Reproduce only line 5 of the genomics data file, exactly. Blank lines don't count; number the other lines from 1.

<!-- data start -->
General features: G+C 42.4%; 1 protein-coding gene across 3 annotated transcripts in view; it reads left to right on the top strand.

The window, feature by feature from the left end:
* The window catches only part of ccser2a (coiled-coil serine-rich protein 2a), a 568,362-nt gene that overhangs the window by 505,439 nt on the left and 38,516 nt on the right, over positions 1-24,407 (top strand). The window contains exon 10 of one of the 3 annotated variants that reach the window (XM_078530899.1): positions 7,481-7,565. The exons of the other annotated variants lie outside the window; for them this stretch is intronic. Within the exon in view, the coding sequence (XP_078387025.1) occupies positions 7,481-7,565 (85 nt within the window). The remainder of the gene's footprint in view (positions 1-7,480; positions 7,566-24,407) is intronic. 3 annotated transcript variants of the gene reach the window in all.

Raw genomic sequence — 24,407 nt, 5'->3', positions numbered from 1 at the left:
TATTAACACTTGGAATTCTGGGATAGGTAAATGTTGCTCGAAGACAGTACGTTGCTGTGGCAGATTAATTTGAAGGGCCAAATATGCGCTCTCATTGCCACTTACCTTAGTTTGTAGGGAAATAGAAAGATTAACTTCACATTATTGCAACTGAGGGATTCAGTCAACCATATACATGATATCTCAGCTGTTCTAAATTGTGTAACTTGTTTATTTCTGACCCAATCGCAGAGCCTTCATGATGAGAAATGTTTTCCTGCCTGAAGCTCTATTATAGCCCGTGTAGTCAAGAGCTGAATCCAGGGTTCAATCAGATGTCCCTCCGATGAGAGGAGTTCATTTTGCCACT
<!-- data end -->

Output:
TATTAACACTTGGAATTCTGGGATAGGTAAATGTTGCTCGAAGACAGTACGTTGCTGTGGCAGATTAATTTGAAGGGCCAAATATGCGCTCTCATTGCCACTTACCTTAGTTTGTAGGGAAATAGAAAGATTAACTTCACATTATTGCAACTGAGGGATTCAGTCAACCATATACATGATATCTCAGCTGTTCTAAATTGTGTAACTTGTTTATTTCTGACCCAATCGCAGAGCCTTCATGATGAGAAATGTTTTCCTGCCTGAAGCTCTATTATAGCCCGTGTAGTCAAGAGCTGAATCCAGGGTTCAATCAGATGTCCCTCCGATGAGAGGAGTTCATTTTGCCACT